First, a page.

Ian Livingstone Nearly two years too late, I have recently come up with a Top Tip for Boomtown which makes the game more balanced for three, four or five players. Why I didn't think of it before is beyond me as it seems so obvious. Anyway, here it is. When there are less than six players, instead of giving players more houses to make up the shortfall, simply contest the number of areas on the board equal to the number of players. Therefore, no matter how many players there are, they will build twenty houses and the game will be over after five turns.

Alain Henry On October 2,3 and 4 we will organise our tenth annual convention in Liege, the well known (?) Mach die Spuhl International Rendezvous. For more details, contact me at Avenue Telemaque 54/1, B-1190 Brussels, Belgium (Tel:(32) 2 345 40 66). Manhy of us speak English (at least well enough for a game) and we indeed have an international audience!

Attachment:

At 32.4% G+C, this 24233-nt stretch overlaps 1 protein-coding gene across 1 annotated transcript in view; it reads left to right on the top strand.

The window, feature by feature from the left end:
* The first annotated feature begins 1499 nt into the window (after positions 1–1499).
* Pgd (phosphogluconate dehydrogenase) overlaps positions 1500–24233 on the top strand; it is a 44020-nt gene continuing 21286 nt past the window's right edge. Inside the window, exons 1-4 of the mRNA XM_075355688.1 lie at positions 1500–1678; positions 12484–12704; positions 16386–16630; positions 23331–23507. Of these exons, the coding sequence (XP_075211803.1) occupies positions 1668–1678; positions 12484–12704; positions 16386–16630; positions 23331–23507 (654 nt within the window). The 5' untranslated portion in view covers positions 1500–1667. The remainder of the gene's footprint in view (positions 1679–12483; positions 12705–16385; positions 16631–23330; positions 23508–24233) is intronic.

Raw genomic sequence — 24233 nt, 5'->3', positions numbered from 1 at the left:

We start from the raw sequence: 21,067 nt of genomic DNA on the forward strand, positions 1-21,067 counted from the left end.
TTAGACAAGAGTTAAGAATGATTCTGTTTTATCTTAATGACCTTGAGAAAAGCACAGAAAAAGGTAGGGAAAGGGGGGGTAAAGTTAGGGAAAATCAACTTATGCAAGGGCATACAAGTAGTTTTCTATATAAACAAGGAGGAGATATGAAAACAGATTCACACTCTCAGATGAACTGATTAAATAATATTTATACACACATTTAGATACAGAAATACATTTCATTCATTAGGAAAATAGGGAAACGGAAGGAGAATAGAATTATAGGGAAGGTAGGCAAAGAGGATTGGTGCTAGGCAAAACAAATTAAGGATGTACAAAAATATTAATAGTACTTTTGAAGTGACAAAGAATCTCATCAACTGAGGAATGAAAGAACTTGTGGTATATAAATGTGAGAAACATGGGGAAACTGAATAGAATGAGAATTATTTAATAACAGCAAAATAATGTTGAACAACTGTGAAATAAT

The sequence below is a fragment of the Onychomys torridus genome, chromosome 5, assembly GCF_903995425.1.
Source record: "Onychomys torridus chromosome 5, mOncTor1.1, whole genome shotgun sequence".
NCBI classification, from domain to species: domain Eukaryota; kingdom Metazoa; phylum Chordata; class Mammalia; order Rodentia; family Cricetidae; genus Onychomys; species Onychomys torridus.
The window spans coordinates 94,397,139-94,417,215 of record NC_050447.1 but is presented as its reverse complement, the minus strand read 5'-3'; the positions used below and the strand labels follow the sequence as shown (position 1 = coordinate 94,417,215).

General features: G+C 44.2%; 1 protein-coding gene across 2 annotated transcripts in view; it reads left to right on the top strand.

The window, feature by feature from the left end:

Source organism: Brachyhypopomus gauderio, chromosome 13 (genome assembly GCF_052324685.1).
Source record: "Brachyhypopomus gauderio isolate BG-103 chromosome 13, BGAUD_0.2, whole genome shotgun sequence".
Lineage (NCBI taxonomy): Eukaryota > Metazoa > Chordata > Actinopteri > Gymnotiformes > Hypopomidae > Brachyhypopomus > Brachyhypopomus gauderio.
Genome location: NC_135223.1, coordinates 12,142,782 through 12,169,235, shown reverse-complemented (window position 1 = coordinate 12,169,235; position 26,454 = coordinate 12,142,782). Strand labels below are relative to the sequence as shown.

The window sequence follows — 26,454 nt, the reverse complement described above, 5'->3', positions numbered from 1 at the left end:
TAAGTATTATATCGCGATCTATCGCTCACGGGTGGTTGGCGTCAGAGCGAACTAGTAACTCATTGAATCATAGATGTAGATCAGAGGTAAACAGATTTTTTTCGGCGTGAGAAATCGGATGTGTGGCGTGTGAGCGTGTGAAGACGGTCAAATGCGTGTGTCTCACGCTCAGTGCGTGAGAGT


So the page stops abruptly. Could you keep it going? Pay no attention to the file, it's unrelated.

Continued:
[MS: As this falls on my birthday and well into the convention season (Gamesday, Essen and Midcon quickly follow) I am sorely tempted. I am happy to mention forthcoming cons, but give me plenty of notice (six months is useful). There was a con in Eindhoven, Holland (organised by 999 Games) that I have missed completely between hearing of it and getting this issue out. Sorry Michael.]

[Other upcoming cons include: Avaloncon, Camp Hill, Harrisburg, PA July 30th-August 2nd '92; Beer & Pretzels IV, 15-16th May 93; Furrycon '93 28-31st May, Brighton.]

Mark Bassett I read "The Mathematics of Games" by John Beasley this month. Most of the material I've seen before but there are a couple of chapters on sports that were new to me. What he tries to do is determine the role of "chance" in a sportsman's performance, specifically for golf, cricket and football players. This question is made harder because the various leagues rarely publish exactly the information you need. So the chapters present small but real exercises in statistics applied to real sports, including an attempt to build a forecasting model for 1st Division football matches. This is probably old hat to you, but as a non-sports gamer it opened my eyes.